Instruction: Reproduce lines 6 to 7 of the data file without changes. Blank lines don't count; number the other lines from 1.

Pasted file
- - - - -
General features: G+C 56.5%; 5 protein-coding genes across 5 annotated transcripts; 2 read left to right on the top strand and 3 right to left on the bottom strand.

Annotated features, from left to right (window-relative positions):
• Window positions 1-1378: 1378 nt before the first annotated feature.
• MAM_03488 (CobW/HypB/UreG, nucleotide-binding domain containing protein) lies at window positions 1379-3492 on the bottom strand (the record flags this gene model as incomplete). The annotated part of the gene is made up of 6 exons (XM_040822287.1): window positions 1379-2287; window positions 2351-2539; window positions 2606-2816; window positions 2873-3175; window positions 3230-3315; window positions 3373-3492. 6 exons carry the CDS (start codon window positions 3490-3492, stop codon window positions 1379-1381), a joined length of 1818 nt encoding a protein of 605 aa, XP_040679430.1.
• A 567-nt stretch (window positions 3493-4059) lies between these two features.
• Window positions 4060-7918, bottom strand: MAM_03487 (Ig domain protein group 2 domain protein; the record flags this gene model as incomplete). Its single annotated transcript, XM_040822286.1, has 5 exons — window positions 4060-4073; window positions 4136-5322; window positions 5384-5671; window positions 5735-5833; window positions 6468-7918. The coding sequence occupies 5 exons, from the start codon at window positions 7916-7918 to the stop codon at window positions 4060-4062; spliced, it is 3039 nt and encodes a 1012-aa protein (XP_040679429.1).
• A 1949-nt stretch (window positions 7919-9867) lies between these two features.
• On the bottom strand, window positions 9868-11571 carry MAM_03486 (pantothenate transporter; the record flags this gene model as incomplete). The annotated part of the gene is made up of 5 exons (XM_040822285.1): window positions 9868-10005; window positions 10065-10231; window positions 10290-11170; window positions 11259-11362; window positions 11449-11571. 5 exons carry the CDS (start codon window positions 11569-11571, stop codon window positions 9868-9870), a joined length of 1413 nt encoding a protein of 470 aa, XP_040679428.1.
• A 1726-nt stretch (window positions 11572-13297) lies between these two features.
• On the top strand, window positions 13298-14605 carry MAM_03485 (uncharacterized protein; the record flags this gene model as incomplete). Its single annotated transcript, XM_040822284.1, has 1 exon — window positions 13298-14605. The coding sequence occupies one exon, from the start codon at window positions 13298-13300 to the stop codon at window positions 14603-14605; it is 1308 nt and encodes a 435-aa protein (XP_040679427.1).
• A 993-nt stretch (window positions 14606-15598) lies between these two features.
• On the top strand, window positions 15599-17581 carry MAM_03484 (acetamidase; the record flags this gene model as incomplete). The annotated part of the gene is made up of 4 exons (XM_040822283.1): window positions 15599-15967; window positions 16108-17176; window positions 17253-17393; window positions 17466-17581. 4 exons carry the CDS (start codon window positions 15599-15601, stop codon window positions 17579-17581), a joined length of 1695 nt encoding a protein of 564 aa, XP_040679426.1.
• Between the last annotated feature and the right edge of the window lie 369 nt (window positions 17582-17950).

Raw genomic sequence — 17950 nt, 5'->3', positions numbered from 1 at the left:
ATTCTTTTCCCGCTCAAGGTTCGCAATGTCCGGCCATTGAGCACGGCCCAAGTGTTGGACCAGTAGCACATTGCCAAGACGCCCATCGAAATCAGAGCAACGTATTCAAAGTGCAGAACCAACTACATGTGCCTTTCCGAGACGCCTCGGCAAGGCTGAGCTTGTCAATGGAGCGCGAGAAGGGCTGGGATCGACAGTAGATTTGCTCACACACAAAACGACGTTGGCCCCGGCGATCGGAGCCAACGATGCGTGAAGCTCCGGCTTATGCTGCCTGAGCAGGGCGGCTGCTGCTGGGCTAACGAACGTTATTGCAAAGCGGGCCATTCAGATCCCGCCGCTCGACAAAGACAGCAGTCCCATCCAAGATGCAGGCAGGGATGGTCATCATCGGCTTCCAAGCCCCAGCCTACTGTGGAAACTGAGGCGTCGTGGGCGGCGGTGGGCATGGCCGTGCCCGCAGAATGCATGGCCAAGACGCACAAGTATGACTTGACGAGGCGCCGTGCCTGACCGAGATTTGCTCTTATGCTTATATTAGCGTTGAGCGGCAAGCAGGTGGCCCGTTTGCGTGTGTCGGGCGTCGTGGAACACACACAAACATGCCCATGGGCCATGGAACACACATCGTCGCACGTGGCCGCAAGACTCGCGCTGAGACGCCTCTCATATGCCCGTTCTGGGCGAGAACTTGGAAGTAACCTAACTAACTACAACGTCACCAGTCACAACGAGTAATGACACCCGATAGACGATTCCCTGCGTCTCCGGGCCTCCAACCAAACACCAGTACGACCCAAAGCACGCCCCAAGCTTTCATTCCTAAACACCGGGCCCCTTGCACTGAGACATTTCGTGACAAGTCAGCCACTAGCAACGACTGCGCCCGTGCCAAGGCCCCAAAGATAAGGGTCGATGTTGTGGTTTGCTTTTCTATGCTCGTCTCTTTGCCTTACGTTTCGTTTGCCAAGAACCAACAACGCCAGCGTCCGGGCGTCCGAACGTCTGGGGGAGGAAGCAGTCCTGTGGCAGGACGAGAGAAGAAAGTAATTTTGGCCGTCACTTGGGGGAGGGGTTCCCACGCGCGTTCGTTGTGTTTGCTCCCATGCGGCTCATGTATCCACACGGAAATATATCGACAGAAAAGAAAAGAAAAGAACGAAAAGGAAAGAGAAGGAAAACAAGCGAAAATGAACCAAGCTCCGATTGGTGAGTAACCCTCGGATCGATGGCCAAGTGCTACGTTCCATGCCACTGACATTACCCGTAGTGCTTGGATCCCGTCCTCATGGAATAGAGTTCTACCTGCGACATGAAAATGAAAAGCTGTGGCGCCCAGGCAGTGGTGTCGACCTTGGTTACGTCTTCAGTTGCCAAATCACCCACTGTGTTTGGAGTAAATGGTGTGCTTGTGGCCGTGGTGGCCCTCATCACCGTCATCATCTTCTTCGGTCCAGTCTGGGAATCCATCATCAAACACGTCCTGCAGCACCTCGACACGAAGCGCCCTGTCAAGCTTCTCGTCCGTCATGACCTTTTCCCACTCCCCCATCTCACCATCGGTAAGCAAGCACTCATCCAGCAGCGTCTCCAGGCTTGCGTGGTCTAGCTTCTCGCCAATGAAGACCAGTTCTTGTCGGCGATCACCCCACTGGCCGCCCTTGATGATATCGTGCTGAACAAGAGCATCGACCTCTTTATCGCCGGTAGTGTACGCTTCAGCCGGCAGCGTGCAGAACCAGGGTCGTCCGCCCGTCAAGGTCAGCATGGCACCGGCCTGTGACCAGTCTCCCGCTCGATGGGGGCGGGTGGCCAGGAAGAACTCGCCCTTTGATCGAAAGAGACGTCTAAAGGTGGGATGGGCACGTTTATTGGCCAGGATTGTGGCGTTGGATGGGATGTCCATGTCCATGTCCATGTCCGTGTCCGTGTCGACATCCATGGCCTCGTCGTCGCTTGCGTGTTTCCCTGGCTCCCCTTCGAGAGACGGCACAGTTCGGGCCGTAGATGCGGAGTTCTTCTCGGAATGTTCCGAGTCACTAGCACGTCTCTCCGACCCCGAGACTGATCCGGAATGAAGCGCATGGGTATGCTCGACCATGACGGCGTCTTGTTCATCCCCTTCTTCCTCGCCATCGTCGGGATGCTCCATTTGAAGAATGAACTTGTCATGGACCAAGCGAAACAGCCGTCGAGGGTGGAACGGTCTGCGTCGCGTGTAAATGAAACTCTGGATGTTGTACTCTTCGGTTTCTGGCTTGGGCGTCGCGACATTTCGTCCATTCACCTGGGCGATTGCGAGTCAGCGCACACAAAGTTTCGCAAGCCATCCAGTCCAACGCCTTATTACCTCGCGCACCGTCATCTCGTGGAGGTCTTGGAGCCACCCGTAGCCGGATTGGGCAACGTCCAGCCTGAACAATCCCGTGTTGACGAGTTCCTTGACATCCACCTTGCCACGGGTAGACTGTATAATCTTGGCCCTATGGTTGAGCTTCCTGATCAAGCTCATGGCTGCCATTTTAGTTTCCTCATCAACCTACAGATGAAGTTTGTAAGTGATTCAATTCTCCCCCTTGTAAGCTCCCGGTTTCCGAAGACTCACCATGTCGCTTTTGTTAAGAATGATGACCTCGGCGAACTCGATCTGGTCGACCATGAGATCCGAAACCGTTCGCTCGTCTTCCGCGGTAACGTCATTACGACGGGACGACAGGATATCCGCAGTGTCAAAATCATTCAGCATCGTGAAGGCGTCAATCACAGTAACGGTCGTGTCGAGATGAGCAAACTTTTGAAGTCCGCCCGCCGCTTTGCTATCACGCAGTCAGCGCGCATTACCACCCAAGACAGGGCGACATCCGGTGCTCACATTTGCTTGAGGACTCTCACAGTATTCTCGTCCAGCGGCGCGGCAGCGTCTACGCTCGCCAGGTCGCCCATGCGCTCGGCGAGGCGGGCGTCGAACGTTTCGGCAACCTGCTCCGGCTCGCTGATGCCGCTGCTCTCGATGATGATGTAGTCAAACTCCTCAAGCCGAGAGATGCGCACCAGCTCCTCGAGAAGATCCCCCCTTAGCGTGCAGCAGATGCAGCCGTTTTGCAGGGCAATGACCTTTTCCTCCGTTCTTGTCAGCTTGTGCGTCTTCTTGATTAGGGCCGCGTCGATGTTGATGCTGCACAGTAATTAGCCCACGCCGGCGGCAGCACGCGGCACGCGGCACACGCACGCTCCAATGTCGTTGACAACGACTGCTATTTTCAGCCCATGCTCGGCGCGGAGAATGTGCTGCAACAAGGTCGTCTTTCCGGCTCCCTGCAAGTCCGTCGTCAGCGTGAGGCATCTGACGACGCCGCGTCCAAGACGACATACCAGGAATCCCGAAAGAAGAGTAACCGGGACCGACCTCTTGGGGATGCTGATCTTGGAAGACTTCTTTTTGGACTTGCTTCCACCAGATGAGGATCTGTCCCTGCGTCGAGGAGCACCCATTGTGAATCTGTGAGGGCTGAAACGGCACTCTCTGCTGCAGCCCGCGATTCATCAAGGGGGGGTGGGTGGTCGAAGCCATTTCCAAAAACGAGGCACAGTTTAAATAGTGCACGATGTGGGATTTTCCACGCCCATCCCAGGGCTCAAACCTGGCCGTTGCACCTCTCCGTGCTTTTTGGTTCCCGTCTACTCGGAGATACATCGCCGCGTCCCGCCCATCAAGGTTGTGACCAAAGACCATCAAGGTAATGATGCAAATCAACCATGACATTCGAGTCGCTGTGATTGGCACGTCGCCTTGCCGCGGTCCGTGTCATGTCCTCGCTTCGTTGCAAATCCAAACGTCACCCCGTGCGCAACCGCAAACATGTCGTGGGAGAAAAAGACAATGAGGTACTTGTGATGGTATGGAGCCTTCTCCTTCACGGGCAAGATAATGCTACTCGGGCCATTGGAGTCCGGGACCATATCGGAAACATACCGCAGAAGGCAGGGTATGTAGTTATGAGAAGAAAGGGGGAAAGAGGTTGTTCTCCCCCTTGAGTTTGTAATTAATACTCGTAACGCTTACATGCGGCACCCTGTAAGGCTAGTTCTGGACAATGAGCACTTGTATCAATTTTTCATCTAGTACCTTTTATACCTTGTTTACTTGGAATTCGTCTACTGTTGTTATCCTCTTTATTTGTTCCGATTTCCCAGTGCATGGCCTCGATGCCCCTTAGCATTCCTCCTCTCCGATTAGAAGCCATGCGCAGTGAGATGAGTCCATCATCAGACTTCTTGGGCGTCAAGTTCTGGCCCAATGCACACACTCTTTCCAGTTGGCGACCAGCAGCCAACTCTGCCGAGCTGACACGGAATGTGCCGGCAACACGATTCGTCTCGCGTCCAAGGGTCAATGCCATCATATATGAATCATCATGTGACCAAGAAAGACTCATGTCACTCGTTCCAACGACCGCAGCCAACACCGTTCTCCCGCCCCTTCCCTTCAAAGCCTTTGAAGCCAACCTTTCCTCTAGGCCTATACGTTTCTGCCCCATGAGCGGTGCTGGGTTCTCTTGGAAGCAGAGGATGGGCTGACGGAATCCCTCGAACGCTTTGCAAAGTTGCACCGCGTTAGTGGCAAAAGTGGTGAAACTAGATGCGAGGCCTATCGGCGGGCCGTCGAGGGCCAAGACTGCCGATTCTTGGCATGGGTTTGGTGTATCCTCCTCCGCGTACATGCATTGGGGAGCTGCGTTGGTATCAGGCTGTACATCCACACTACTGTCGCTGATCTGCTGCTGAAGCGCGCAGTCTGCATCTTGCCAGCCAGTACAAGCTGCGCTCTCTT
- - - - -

• Window positions 4060-7918, bottom strand: MAM_03487 (Ig domain protein group 2 domain protein; the record flags this gene model as incomplete). Its single annotated transcript, XM_040822286.1, has 5 exons — window positions 4060-4073; window positions 4136-5322; window positions 5384-5671; window positions 5735-5833; window positions 6468-7918. The coding sequence occupies 5 exons, from the start codon at window positions 7916-7918 to the stop codon at window positions 4060-4062; spliced, it is 3039 nt and encodes a 1012-aa protein (XP_040679429.1).
• A 1949-nt stretch (window positions 7919-9867) lies between these two features.